There are many different types of game genres. Today I focused on Escaping the Room Games. These types of games are played by pointing and clicking around the screen to explore a world of your choice. The main task you are trying to full fill is to help your character by reading the pop ups directing you what to do and clicking around to find items or trigger actions.
Escape the Room Games
The game I chose to play is called Phantasy Quest. I played the game 2 different times for about an hour and then for 45 minutes. If you like this game comes with an option of using a walkthrough to aid you in the game.
The main plot of this game is you are stuck on a deserted island (well it seems that way at first). You are given no back story at first and you start on the beach by yourself and you are able to click arrows to move around the island. As you play you start to figure out information about how you got there and you learn that you are maybe not alone. As you move around you pick up items and use them to complete small tasks by taking them out of your inventory and clicking them on things in hopes an action will occur.
Here is a description of how to play the game from the website itself:
Use your mouse! Just click anywhere on the game screen. Some things you can activate simply by clicking on them, while others you may have to use an item that you have collected in your inventory.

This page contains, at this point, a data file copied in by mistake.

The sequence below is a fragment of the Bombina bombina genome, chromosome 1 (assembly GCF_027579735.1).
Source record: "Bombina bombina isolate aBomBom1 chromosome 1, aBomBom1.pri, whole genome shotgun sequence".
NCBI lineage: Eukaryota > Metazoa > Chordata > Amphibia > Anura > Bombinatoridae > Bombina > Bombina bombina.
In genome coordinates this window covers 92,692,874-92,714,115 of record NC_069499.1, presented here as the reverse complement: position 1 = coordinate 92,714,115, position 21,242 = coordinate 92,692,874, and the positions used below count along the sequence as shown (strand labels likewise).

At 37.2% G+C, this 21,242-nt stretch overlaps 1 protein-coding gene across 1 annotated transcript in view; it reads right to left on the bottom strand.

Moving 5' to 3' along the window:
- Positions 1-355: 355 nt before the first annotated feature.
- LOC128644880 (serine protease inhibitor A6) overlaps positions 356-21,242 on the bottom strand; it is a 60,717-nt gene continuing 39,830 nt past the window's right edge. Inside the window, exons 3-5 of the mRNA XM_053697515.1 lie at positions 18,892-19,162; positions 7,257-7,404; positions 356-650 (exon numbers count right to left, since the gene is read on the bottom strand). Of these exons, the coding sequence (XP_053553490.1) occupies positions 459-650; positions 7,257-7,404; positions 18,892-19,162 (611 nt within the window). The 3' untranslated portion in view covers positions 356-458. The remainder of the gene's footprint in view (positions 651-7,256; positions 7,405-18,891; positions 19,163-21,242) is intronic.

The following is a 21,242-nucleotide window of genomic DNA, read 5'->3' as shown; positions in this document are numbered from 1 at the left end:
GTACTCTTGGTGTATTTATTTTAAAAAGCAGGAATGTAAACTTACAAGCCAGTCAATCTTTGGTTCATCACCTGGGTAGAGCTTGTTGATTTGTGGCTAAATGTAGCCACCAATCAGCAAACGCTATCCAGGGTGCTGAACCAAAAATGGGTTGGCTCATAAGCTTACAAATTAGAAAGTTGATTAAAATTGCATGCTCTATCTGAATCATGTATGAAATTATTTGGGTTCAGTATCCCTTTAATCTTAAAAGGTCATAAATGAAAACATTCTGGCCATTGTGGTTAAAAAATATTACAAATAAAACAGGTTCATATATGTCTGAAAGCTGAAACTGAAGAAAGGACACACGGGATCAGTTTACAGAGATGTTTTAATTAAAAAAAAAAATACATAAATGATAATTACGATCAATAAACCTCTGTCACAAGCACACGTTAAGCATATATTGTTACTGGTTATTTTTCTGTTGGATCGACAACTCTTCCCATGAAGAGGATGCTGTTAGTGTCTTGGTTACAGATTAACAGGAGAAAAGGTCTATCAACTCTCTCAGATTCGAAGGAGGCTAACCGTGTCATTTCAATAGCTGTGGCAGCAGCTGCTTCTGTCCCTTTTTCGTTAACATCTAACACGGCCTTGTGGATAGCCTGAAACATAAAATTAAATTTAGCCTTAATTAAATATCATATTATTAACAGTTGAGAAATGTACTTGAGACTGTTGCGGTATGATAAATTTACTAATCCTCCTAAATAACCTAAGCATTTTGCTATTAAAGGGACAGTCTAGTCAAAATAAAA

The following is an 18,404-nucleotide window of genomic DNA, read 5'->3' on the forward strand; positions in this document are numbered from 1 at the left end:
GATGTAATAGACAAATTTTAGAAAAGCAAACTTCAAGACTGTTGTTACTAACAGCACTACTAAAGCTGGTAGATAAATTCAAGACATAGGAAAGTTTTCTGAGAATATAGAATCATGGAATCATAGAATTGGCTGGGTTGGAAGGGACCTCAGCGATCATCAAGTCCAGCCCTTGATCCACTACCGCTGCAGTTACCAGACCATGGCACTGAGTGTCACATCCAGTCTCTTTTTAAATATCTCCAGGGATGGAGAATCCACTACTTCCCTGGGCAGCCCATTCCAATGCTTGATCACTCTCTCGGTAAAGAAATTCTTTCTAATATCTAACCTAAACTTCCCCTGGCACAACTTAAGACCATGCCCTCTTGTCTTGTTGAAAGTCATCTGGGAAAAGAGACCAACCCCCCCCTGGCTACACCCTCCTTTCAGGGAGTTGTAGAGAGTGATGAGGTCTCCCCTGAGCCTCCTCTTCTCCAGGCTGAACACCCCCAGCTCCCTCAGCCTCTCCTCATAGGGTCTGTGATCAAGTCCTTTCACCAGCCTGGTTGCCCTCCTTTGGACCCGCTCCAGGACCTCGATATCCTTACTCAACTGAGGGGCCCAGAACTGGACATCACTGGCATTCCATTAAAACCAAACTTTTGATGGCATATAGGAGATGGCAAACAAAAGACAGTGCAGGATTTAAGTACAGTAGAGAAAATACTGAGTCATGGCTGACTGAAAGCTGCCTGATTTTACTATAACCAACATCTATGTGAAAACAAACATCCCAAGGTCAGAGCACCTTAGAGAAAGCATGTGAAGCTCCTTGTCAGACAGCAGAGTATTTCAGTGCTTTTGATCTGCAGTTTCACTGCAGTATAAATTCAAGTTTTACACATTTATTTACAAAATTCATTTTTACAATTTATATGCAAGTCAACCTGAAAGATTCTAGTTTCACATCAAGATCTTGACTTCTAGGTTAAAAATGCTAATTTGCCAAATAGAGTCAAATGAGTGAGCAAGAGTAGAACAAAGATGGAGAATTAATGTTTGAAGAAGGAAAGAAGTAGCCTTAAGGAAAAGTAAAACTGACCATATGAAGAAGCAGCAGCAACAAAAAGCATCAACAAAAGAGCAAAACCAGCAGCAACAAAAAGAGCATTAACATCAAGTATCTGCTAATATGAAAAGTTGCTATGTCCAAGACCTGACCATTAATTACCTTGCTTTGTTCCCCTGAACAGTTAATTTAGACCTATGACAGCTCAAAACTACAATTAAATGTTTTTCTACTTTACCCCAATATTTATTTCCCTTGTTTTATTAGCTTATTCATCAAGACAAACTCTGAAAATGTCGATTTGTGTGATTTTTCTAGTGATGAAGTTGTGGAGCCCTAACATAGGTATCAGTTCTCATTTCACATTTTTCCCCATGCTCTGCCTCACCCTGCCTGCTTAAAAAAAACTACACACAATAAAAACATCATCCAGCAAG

To use an inventory item, move the pointer over it, click and while holding the mouse button, drag the item out of the inventory bar onto the game screen, then release the button. The item should then move with your cursor, and you can click it on things in the game screen. To put the item back in your inventory, just click it on the inventory bar.
I found this game fun and quite addicting. It followed an easily hookable storyline and I wanted to keep following it to find out what was going to happen next. Once I found the gate I really wanted to get inside and figure out why I was stranded on this island! I found myself playing the game for longer than I wanted instead of doing other homework, oops! I think there are plenty of performance indicators that can be included with this game.
- Problem solving is a great performance indicator. Students must analyse their actions and what they want to do next as well as anticipate consequences. Students can discuss with each other game strategies and why one thing must be completed before another and use reasoning to back it up. To assess this indicator the teacher could place bench markers in the walkthrough where students will stop to anticipate consequences and discuss with their partners what they should do next.
- Storytelling can be used to retell the story using sequencing vocabulary. They could use the game as an inspiration to write a narrative. This would be a great time to use images from the game to help prompt specific points in the game so students can write about them using sequencing. The teacher can then assess the sequencing to see if it was similar to the game and note the rationale behind it.
I would use a walkthrough with this game because with the use of the walkthrough the students can follow the directions and follow the sequencing. This will allow them to continue with the game even if they are confused. Then the teacher will be a helper and can help aid them with what to do next but the walkthrough will help them out the most. Though the teacher can also ask thought provoking questions about why would we need to push the rock off before we entered the gate? This will make students actively think about the walkthrough while they are reading it and anticipate further sequencing according to the feedback the game gives them.